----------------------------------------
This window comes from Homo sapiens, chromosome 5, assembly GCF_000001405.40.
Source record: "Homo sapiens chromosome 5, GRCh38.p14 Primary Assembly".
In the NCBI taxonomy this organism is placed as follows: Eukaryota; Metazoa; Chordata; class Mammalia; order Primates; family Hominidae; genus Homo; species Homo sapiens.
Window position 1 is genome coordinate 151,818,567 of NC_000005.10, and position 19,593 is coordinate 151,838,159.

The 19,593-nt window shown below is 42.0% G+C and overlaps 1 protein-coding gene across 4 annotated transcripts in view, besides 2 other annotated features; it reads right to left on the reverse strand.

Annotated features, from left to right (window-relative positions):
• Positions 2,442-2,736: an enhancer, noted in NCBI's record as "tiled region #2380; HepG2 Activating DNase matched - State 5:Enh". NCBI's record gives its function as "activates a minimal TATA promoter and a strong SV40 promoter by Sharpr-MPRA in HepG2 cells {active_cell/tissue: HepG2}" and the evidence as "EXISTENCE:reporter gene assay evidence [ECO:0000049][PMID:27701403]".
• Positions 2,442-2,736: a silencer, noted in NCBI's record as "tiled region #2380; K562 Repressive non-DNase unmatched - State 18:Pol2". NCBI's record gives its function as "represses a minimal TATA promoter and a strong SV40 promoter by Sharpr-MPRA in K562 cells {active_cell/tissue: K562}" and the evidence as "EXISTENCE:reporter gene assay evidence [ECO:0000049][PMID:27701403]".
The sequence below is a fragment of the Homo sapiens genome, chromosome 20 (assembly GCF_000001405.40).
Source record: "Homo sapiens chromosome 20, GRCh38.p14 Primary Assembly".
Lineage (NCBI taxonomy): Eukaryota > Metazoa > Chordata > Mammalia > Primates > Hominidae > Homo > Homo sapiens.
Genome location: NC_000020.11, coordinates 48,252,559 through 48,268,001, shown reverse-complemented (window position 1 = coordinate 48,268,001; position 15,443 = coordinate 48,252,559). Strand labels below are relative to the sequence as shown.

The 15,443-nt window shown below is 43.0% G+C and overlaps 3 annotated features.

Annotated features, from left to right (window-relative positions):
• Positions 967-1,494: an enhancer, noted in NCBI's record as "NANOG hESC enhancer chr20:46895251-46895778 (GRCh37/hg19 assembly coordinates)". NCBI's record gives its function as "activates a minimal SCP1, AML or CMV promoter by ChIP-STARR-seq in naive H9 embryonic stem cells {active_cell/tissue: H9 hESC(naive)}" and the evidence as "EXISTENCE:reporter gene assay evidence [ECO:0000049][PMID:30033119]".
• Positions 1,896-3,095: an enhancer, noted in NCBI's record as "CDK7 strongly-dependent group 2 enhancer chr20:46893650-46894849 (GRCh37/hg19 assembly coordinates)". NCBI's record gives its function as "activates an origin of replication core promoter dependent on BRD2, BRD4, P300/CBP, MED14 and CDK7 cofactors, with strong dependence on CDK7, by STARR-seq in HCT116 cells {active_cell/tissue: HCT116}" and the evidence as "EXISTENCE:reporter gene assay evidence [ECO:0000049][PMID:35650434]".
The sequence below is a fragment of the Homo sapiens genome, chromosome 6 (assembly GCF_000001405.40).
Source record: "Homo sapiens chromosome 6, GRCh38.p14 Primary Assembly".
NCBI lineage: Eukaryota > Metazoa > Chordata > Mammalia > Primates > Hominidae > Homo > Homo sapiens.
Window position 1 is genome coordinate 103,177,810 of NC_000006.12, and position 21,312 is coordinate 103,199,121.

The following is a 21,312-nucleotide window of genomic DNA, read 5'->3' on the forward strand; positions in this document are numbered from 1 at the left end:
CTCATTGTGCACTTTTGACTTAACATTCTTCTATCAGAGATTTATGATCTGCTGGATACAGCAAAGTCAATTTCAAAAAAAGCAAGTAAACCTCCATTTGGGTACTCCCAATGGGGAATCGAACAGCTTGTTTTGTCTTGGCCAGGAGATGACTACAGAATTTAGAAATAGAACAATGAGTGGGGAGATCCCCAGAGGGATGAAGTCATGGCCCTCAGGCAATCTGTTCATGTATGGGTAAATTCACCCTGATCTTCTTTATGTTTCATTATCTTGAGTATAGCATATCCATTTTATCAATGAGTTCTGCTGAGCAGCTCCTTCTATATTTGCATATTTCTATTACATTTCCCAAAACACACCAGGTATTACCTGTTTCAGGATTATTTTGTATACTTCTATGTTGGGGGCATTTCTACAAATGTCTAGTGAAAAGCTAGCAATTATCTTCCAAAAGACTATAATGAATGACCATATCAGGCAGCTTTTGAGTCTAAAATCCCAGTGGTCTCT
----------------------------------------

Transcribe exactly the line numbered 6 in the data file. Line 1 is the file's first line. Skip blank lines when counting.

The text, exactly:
Annotated features, from left to right (window-relative positions):